Paskenta Nomlaki Tribe Gets $10M from Mom and Son Casino Thieves
Posted on: November 18, 2022, 04:59h.
Last updated on: November 18, 2022, 05:21h.
A mother-and-son embezzlement team that bilked almost $5 million from the Paskenta Tribe of Nomlaki Indians was sent to prison by a federal judge in Sacramento in February. Now, they’re on the hook for $5 million each in criminal damages to the tribe, which owns the Rolling Hills Casino north of Sacramento.
The latest ruling came at a restitution hearing of the US District Court for the Eastern District of California on Wednesday. The court previously sentenced both Ines Crosby, 76, and her son, former FBI agent John Crosby, 56, to four years and nine months for conspiracy to embezzle or steal from a tribal organization and filing a false tax return.
Ines Crosby’s sister, Leslie Lohse, 67, was also charged in the case and sentenced to three years and five months in prison. Lohse had paid $902,208 in restitution at the time of her sentencing, which the court deemed sufficient.
The Crosbys whooped it up at the tribe’s expense over a 12-year period, according to the original complaint.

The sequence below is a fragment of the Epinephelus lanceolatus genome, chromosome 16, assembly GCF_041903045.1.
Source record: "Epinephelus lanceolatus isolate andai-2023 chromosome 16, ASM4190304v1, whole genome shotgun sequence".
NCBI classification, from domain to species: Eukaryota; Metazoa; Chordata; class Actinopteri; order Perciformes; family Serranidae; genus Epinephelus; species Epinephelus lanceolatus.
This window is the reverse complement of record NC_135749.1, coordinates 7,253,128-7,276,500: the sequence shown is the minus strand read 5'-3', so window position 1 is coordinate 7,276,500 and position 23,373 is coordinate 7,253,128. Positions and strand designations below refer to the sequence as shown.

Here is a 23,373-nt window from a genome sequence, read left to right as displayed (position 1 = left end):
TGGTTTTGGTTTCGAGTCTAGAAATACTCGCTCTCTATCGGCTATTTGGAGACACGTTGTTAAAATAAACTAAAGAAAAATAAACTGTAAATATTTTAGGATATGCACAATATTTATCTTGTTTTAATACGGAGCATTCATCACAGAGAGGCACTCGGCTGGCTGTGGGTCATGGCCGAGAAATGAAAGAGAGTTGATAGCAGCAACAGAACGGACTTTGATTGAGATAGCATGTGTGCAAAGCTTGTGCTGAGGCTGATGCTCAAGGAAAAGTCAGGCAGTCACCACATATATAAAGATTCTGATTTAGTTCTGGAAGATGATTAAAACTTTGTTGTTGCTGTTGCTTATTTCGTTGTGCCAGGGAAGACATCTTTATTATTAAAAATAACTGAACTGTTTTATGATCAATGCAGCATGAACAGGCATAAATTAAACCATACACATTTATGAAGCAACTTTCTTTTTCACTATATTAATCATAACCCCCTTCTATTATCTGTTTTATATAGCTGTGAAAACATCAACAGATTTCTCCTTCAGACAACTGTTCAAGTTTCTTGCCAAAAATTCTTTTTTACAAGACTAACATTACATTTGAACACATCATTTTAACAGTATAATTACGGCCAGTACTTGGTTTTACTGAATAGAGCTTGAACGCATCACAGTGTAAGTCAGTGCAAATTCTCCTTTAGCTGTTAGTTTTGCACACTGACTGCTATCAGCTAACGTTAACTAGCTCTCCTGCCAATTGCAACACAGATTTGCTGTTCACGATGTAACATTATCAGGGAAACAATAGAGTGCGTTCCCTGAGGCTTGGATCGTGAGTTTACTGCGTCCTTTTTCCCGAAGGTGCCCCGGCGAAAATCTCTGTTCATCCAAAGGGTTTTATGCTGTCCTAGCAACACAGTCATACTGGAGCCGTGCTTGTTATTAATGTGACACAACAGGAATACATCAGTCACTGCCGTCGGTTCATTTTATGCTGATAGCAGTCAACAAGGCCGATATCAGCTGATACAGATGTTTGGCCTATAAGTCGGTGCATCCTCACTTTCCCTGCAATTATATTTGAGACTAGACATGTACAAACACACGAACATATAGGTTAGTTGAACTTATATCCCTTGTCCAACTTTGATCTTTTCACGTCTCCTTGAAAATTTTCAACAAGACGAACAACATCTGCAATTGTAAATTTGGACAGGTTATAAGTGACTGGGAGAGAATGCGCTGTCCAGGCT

They treated the tribe’s coffers as “an ATM with no withdrawal limit,” splurging on luxury homes and cars – a $243,000 swimming pool and spa here, an $84,000 koi pond there — according to court documents.
Hundreds of thousands more went on jewelry, handbags, and beauty products, and to pay for a World Series trip, chartered jet flights, and vacations to Hawaii and New Zealand, prosecutors said.
While the Crosbys were convicted of stealing around $4.9 million, the tribe claimed the true figure was closer to $20 million. They could do this because they exerted control over the Paskenta Nomlaki that was based on “fraud, coercion, intimidation, extortion, bribery, and deception,” the tribe claimed.
John Crosby was the tribe’s economic development director for many years. His mother was the tribe’s administrator, and his aunt was treasurer.
Assault on Casino
The Paskenta Nomlaki was restored and recognized by the federal government in 1994. It opened the Rolling Hills a decade later.
But the tribe says its members did not truly begin the process of establishing real self-determination until April 2014, when it finally removed the Crosbys.
But they did not go quietly. The tribe claims the Crosbys and their allies subsequently launched an “armed assault” in a bid to retake the casino, which was coordinated with a “destructive cyberattack” on the casino and the tribe’s computer systems that wiped some of the evidence against them.
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